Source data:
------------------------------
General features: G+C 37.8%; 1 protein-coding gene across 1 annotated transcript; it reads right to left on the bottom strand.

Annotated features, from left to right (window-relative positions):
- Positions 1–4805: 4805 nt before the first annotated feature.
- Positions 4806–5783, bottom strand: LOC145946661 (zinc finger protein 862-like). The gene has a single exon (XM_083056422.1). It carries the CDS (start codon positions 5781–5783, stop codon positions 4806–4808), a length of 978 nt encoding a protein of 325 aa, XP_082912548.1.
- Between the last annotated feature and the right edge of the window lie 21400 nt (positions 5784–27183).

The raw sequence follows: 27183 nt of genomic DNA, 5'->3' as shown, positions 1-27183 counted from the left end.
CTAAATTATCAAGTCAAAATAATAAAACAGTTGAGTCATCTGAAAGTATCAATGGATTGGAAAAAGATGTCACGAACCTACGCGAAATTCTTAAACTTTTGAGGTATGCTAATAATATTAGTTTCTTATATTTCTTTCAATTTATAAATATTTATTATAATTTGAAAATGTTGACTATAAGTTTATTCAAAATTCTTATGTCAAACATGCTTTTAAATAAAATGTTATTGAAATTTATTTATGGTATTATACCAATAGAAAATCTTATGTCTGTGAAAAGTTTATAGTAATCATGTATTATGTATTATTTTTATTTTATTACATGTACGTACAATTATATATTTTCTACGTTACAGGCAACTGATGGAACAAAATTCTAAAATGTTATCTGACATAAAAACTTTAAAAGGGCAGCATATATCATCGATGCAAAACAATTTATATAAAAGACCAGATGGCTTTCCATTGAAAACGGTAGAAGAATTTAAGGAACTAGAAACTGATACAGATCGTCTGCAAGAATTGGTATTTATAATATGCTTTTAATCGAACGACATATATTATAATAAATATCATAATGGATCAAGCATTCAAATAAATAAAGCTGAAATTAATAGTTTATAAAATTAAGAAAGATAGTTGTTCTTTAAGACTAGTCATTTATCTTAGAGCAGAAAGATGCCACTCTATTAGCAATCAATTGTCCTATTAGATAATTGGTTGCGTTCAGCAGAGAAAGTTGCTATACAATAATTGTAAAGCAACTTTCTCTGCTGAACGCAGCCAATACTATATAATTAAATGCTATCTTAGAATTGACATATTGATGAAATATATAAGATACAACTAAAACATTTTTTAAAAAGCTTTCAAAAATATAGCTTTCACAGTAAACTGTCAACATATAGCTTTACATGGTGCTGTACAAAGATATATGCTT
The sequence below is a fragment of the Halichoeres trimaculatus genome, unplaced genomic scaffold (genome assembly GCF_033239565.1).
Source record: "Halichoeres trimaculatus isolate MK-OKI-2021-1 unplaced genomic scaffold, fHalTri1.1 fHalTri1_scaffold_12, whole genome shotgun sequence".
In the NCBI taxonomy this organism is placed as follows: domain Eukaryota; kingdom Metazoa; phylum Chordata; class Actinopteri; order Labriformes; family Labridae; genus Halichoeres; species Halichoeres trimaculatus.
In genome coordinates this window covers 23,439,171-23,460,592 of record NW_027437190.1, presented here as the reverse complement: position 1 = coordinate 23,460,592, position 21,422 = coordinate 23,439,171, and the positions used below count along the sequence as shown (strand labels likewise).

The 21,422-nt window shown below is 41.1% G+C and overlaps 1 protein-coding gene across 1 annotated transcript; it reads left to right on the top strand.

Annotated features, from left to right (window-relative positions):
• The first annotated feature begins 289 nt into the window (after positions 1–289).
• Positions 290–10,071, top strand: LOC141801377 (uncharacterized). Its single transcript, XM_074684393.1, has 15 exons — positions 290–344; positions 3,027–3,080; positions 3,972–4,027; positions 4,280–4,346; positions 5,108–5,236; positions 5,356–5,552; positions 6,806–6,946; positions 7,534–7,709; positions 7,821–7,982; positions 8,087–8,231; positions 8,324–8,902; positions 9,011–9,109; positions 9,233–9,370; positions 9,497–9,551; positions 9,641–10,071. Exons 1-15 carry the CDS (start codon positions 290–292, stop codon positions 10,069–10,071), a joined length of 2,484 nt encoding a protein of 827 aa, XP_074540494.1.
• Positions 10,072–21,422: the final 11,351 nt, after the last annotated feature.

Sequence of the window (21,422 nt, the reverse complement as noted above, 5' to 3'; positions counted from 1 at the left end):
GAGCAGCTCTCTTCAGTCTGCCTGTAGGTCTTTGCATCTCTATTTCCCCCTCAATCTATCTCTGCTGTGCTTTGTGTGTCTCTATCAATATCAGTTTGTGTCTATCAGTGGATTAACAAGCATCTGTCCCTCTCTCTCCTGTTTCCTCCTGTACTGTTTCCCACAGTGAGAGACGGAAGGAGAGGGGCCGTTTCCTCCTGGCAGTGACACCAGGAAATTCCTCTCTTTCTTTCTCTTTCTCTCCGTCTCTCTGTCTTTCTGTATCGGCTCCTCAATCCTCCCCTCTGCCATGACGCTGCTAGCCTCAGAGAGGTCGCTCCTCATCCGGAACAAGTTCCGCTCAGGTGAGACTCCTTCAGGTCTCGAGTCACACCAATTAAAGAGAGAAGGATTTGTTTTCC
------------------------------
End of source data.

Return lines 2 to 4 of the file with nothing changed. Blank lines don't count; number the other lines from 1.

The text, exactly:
Annotated features, from left to right (window-relative positions):
- Positions 1–4805: 4805 nt before the first annotated feature.
- Positions 4806–5783, bottom strand: LOC145946661 (zinc finger protein 862-like). The gene has a single exon (XM_083056422.1). It carries the CDS (start codon positions 5781–5783, stop codon positions 4806–4808), a length of 978 nt encoding a protein of 325 aa, XP_082912548.1.